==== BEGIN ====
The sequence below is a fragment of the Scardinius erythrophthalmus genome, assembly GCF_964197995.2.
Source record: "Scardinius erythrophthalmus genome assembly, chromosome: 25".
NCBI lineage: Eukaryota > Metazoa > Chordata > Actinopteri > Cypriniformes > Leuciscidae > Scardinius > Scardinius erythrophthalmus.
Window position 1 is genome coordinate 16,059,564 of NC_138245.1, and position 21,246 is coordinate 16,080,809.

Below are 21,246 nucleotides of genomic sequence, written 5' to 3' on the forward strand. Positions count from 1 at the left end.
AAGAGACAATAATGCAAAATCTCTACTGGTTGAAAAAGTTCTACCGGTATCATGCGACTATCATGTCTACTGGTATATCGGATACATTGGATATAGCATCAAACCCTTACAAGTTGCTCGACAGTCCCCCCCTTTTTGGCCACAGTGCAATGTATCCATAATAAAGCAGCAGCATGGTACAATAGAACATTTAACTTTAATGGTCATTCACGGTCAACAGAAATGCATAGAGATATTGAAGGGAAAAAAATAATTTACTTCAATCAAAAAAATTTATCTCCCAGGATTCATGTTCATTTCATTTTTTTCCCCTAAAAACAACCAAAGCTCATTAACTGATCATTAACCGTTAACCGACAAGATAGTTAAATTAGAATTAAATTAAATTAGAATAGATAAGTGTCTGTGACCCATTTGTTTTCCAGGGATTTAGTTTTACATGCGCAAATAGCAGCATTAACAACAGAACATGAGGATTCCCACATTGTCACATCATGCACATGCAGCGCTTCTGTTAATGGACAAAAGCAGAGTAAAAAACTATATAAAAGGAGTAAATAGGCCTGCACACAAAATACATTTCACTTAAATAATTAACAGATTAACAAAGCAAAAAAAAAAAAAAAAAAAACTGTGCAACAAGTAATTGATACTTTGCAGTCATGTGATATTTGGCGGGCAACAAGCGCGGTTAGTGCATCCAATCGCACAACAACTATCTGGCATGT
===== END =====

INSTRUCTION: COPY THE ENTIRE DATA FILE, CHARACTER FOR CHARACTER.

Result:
The sequence below is a fragment of the Scardinius erythrophthalmus genome, assembly GCF_964197995.2.
Source record: "Scardinius erythrophthalmus genome assembly, chromosome: 25".
NCBI lineage: Eukaryota > Metazoa > Chordata > Actinopteri > Cypriniformes > Leuciscidae > Scardinius > Scardinius erythrophthalmus.
Window position 1 is genome coordinate 16,059,564 of NC_138245.1, and position 21,246 is coordinate 16,080,809.

Below are 21,246 nucleotides of genomic sequence, written 5' to 3' on the forward strand. Positions count from 1 at the left end.
AAGAGACAATAATGCAAAATCTCTACTGGTTGAAAAAGTTCTACCGGTATCATGCGACTATCATGTCTACTGGTATATCGGATACATTGGATATAGCATCAAACCCTTACAAGTTGCTCGACAGTCCCCCCCTTTTTGGCCACAGTGCAATGTATCCATAATAAAGCAGCAGCATGGTACAATAGAACATTTAACTTTAATGGTCATTCACGGTCAACAGAAATGCATAGAGATATTGAAGGGAAAAAAATAATTTACTTCAATCAAAAAAATTTATCTCCCAGGATTCATGTTCATTTCATTTTTTTCCCCTAAAAACAACCAAAGCTCATTAACTGATCATTAACCGTTAACCGACAAGATAGTTAAATTAGAATTAAATTAAATTAGAATAGATAAGTGTCTGTGACCCATTTGTTTTCCAGGGATTTAGTTTTACATGCGCAAATAGCAGCATTAACAACAGAACATGAGGATTCCCACATTGTCACATCATGCACATGCAGCGCTTCTGTTAATGGACAAAAGCAGAGTAAAAAACTATATAAAAGGAGTAAATAGGCCTGCACACAAAATACATTTCACTTAAATAATTAACAGATTAACAAAGCAAAAAAAAAAAAAAAAAAAACTGTGCAACAAGTAATTGATACTTTGCAGTCATGTGATATTTGGCGGGCAACAAGCGCGGTTAGTGCATCCAATCGCACAACAACTATCTGGCATGT